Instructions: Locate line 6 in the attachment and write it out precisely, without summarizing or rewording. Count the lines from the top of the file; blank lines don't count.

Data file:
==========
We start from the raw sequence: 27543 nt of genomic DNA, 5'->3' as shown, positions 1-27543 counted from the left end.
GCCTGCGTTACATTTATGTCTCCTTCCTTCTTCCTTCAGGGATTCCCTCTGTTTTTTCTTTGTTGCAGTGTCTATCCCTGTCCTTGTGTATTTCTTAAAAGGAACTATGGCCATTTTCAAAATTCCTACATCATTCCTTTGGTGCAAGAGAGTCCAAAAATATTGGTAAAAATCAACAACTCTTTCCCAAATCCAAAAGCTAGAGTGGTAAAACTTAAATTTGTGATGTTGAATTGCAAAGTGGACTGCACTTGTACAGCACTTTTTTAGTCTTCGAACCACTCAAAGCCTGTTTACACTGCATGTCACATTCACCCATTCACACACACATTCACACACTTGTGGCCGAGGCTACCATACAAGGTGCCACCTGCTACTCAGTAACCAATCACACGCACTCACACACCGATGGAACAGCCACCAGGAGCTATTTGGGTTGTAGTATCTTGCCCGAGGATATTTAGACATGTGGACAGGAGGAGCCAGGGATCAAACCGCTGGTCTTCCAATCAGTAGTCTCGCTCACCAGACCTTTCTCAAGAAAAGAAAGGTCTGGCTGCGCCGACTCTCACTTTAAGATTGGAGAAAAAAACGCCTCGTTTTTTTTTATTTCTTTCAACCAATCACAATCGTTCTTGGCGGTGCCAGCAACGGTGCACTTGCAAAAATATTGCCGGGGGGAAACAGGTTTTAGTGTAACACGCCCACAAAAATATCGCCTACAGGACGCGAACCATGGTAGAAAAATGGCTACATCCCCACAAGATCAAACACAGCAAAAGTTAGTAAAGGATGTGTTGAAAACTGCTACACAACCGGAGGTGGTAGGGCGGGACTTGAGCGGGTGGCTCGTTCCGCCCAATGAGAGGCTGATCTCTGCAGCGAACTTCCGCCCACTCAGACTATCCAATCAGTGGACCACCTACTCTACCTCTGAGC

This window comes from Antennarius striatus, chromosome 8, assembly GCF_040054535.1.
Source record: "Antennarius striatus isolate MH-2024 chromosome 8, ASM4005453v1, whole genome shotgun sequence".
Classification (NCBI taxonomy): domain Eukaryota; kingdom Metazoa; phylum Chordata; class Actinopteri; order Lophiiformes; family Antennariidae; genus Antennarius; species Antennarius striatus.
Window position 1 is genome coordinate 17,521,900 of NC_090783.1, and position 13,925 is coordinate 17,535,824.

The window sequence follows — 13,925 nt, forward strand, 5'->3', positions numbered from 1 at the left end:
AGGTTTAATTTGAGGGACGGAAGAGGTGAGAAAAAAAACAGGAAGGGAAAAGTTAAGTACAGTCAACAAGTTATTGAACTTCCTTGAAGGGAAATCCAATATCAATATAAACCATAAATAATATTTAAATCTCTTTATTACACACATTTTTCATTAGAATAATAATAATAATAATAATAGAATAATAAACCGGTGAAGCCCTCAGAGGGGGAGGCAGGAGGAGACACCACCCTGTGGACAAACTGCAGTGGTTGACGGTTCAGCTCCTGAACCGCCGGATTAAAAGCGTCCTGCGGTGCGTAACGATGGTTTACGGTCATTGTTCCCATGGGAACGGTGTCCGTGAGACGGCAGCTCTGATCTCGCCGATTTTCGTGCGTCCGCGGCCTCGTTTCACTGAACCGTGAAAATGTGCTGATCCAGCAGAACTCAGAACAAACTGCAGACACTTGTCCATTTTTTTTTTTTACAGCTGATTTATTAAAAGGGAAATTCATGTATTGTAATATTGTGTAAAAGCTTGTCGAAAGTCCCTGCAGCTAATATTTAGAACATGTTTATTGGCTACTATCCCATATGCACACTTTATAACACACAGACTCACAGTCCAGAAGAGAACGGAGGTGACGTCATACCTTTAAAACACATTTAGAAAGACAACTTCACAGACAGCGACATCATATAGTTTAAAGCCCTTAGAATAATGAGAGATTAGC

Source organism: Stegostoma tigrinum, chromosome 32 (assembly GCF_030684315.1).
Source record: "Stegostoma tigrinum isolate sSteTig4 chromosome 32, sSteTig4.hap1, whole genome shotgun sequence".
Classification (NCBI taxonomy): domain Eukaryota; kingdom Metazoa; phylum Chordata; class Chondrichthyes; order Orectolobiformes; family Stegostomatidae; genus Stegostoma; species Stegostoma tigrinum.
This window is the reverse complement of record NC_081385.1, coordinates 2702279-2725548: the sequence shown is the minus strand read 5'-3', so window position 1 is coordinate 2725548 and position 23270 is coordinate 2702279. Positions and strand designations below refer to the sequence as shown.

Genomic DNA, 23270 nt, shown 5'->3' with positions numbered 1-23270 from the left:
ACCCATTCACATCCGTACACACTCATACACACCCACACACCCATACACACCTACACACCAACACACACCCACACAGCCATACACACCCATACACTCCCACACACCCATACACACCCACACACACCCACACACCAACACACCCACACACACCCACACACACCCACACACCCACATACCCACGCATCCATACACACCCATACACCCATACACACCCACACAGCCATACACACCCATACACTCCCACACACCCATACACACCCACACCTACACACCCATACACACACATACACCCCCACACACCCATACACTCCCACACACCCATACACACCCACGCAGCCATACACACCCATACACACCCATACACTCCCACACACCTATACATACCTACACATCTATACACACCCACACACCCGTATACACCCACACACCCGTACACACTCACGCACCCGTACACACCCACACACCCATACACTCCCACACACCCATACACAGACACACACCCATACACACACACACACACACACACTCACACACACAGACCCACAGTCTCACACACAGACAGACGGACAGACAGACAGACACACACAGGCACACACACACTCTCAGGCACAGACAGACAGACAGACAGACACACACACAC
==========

Window position 1 is genome coordinate 17,521,900 of NC_090783.1, and position 13,925 is coordinate 17,535,824.